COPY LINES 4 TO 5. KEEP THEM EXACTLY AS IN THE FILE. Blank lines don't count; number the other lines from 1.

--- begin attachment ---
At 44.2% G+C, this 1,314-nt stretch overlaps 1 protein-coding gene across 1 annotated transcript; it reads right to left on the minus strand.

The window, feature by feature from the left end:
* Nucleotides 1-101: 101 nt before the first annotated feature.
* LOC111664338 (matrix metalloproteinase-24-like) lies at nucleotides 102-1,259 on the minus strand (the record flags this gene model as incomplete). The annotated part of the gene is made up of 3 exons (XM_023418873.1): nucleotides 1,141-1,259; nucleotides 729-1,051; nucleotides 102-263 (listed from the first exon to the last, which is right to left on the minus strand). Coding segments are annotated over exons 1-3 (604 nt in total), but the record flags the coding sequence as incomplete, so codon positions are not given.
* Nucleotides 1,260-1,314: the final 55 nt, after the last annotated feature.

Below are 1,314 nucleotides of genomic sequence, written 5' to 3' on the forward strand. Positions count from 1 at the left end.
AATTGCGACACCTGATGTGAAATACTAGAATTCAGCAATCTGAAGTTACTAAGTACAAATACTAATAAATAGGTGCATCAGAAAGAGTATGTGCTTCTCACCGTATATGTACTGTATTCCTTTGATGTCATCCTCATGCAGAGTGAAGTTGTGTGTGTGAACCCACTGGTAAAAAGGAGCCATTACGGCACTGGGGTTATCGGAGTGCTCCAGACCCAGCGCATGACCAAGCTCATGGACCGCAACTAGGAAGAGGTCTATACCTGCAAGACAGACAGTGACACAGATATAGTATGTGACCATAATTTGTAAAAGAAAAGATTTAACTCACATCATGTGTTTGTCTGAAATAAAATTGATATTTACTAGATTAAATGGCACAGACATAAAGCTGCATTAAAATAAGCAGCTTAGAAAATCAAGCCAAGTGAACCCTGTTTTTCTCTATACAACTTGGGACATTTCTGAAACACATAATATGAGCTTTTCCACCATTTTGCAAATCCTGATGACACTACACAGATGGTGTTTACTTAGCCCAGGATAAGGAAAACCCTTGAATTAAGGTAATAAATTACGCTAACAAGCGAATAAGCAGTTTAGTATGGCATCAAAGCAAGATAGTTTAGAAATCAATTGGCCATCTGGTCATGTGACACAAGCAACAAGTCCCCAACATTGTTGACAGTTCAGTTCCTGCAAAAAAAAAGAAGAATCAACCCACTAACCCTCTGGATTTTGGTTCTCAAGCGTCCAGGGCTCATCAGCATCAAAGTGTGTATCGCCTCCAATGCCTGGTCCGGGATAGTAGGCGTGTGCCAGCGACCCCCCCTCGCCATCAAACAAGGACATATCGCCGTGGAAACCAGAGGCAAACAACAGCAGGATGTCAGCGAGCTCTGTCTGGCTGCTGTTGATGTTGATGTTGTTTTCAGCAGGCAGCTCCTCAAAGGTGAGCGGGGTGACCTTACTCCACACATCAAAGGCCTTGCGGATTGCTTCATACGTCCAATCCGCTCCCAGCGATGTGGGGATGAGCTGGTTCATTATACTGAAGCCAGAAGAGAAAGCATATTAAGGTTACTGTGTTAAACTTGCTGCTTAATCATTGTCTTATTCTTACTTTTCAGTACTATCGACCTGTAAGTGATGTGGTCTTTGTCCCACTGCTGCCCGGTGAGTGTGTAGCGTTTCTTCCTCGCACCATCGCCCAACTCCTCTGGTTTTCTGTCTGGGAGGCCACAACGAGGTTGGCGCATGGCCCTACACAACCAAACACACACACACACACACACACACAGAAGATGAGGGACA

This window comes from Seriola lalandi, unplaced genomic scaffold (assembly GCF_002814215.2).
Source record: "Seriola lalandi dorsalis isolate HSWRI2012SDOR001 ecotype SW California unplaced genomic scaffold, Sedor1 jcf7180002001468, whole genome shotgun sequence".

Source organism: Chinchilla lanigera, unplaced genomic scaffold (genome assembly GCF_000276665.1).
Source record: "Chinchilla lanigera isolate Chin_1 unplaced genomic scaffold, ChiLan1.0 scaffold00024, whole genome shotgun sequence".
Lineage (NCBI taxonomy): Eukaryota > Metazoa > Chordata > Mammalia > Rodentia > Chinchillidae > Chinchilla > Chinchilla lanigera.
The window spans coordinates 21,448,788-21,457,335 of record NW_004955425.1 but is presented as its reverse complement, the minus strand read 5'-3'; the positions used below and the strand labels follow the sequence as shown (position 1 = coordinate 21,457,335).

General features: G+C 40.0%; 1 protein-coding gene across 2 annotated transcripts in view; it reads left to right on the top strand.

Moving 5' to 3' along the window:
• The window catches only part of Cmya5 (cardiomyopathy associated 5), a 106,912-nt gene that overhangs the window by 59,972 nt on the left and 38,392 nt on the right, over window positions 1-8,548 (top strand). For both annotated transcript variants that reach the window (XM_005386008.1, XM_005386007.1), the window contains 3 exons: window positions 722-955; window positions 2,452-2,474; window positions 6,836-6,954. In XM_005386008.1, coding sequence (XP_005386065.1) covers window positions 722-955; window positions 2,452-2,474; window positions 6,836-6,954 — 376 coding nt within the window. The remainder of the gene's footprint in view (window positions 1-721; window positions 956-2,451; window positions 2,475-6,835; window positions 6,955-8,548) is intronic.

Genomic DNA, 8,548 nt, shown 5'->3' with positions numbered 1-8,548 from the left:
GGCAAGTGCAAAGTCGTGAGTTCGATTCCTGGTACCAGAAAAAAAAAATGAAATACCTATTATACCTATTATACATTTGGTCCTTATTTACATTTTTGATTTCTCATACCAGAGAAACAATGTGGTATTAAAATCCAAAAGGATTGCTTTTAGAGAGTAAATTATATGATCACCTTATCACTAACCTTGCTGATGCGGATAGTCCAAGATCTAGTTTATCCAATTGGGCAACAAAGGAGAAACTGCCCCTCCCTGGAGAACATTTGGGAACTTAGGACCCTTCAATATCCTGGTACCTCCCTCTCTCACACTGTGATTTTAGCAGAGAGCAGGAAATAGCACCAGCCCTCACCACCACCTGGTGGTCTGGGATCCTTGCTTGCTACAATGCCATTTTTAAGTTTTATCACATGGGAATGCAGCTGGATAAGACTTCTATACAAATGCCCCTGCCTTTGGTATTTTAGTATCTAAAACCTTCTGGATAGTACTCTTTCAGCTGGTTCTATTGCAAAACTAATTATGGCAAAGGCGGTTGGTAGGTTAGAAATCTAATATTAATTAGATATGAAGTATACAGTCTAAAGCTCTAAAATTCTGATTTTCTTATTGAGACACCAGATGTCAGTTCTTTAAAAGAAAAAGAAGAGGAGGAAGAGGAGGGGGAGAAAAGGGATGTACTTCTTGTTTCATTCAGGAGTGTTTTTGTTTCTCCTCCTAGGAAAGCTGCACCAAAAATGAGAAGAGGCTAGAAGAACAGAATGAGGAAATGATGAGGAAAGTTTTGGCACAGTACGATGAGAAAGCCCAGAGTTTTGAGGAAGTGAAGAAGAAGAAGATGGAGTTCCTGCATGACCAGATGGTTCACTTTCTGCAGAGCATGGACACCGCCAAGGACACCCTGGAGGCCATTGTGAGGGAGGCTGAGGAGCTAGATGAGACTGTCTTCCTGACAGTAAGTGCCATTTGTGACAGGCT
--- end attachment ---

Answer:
* LOC111664338 (matrix metalloproteinase-24-like) lies at nucleotides 102-1,259 on the minus strand (the record flags this gene model as incomplete). The annotated part of the gene is made up of 3 exons (XM_023418873.1): nucleotides 1,141-1,259; nucleotides 729-1,051; nucleotides 102-263 (listed from the first exon to the last, which is right to left on the minus strand). Coding segments are annotated over exons 1-3 (604 nt in total), but the record flags the coding sequence as incomplete, so codon positions are not given.
* Nucleotides 1,260-1,314: the final 55 nt, after the last annotated feature.